“To be honest, probably not. The only reason to create profiles on sites like that is if those sites actually have traffic. If they have traffic, then having the profile probably has an SEO benefit too. Because, in that case, probably the links are worth something to Google, as they see that that site is a living thing and people really use it as a reference.

So if you can make a profile on one of those sites, by all means do. If you can make a profile on a site that you don’t think anyone would ever get to and you’re just doing it for Google, stop doing it. Stuff like that doesn’t work anymore, so don’t. Focus on sites that people might actually will find you on and if those sites are in your area or in your niche, then use them. If they don’t exist, then focus on something else.

Good luck!”

Ask Yoast

In the series Ask Yoast we answer SEO questions from followers. Need some advice about SEO? Let us help you out! Send your question to ask@yoast.com.

Read more: ‘6 steps to a successful link building strategy’ »

What is on-page SEO?

Every SEO strategy is focused on ranking as high as possible in the search engines. To do this, we all try to design and develop a website that Google’s secret algorithm will love. That’s basically what SEO is about. The factors in Google’s algorithm can be divided into two categories which will determine the ranking of your website: on-page factors and off-page factors. Here, I’ll discuss the differences between the two, explain the importance of on-page SEO and go over the most essential on-page SEO factors.

On-page and off-page SEO

On-page factors all have to do with elements of your own website. On-page factors include technical set-up – the quality of your code – textual and visual content and user-friendliness of your site. On the other side there are off-page factors, like links from other websites, social media attention and other marketing activities outside your own website. If you focus on off-page SEO you mostly aim to get more links to your site. The more relevant links you get, the higher your ranking in Google will be. Want to get more links to your site? Read our series about link building.

Importance of on-page SEO

On-page SEO consists of all the elements of SEO you can control best. If you own a website, you can control the technical issues and the quality of your content. We believe on-page issues should all be tackled as they’re in your own hands. If you create an awesome website, it will definitely start ranking. Focusing on on-page SEO will also increase the probability that your off-page SEO strategy will be successful. Link building with a crappy site is a very tough job. Nobody wants to link to articles that are badly written or boring.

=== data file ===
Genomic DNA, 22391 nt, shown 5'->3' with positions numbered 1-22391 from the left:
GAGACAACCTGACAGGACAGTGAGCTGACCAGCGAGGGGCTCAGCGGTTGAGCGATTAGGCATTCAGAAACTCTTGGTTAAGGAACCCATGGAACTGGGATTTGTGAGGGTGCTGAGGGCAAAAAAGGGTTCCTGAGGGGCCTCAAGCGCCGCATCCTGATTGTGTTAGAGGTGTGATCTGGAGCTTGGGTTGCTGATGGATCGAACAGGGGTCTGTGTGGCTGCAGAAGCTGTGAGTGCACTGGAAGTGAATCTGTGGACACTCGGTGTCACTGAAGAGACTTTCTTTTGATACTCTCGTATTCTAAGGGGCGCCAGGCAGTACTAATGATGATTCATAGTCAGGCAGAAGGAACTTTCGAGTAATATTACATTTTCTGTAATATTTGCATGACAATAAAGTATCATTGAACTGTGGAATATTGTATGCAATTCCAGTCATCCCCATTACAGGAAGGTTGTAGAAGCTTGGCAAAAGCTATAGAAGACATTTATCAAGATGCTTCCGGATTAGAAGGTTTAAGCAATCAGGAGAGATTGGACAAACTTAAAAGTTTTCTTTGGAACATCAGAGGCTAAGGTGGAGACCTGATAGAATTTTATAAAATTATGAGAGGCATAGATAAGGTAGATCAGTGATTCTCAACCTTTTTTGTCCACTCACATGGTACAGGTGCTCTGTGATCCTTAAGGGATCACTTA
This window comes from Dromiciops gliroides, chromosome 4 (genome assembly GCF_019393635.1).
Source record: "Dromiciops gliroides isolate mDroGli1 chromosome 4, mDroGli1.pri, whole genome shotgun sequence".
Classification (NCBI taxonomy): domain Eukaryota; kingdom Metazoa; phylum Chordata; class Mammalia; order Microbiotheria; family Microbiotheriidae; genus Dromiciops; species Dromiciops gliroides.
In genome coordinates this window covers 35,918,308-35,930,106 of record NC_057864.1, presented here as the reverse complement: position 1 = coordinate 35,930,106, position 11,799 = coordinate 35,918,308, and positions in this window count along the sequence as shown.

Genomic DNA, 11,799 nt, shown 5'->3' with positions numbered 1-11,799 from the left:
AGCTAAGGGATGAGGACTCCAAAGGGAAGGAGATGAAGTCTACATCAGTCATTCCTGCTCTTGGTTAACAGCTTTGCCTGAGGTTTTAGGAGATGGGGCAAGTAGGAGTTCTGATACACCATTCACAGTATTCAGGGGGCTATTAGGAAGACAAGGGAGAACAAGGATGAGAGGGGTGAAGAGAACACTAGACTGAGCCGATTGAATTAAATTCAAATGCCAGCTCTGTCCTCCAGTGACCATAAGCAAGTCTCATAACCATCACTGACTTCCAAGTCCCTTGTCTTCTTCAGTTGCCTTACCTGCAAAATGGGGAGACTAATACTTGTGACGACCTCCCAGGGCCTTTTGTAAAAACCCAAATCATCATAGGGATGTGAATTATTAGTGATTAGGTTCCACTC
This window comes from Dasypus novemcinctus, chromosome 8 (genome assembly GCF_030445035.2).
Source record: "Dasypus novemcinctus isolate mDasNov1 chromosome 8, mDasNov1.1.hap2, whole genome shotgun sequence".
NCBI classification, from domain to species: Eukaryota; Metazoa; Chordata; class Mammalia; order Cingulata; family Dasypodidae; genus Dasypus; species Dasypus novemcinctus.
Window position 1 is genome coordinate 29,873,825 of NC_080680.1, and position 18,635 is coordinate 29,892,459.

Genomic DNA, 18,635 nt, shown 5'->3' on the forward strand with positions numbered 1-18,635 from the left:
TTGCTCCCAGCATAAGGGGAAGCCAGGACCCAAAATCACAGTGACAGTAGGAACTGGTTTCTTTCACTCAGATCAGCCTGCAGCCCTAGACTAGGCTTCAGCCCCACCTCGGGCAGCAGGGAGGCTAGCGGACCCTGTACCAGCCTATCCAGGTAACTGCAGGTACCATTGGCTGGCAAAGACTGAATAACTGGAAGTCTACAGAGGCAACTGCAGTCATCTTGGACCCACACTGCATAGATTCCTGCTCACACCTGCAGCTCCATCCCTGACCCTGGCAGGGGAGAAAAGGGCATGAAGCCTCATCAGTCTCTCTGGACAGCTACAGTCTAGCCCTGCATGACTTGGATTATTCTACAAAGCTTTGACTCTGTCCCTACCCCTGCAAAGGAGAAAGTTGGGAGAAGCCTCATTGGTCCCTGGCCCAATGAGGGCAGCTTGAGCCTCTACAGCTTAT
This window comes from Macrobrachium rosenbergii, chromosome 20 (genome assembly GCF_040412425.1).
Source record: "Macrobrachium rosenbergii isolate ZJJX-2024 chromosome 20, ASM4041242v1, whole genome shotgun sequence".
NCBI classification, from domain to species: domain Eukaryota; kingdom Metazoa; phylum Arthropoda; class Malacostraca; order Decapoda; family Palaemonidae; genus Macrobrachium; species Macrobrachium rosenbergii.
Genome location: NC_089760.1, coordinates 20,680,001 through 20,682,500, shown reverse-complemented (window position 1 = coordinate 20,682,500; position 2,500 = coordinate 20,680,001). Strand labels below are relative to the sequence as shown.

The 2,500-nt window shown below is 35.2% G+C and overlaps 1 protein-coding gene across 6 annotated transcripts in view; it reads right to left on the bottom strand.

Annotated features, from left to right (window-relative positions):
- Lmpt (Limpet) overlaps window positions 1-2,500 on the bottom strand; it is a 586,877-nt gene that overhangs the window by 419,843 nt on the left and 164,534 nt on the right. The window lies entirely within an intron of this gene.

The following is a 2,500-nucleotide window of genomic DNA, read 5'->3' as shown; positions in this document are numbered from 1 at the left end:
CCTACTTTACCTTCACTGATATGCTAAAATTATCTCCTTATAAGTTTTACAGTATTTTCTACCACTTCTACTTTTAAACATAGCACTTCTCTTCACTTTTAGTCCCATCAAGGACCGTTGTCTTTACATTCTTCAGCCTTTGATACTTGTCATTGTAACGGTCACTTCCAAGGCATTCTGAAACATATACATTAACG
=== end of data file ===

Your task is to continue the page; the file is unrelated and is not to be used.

New to SEO? Learn the Basics of SEO in our Basic SEO course »

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Essential on-page SEO factors

In our view, there are three major on-page SEO factors. These three pillars are the ones you should focus on:

Technical excellence

The quality of your code should be high. Check if you’re not unintentionally blocking crawlers from indexing your website (we still see this happening!). WordPress is an SEO-friendly platform and our free Yoast SEO plugin takes care of most remaining technical SEO challenges, without you even noticing it. So if you’re using WordPress and configured Yoast SEO well, you’ll have most technical aspects of your on-page SEO covered.

Want to dive deeper into the technical side of SEO? Read our articles on technical SEO or take the Technical SEO 1 training.

Awesome content

Why do people visit your site? Most likely because it contains information they’re looking for. Therefore you should write excellent content. Search engines like Google read your text. Which site ranks highest is for a large part based on the content of a website. That content should be about the right keywords, informative, and easy to read.

Learn all about writing high-quality content in our Ultimate Guide to SEO copywriting or get our Content SEO eBook.

Flawless UX

The third and final pillar is User eXperience. Users need to easily understand your website. They should be able to find what they want in a heartbeat. They should know where to click and how to navigate through your site. And it should be fast! A beautifully designed website is nice, but you should definitely make it your top priority to create a user-friendly website first!

Read more about usability here. If you want to learn more about combining SEO, UX and conversion we’d advise you to read our eBook ‘UX and Conversion from an holistic point of view

Read more: ‘SEO basics: what does Google do’ »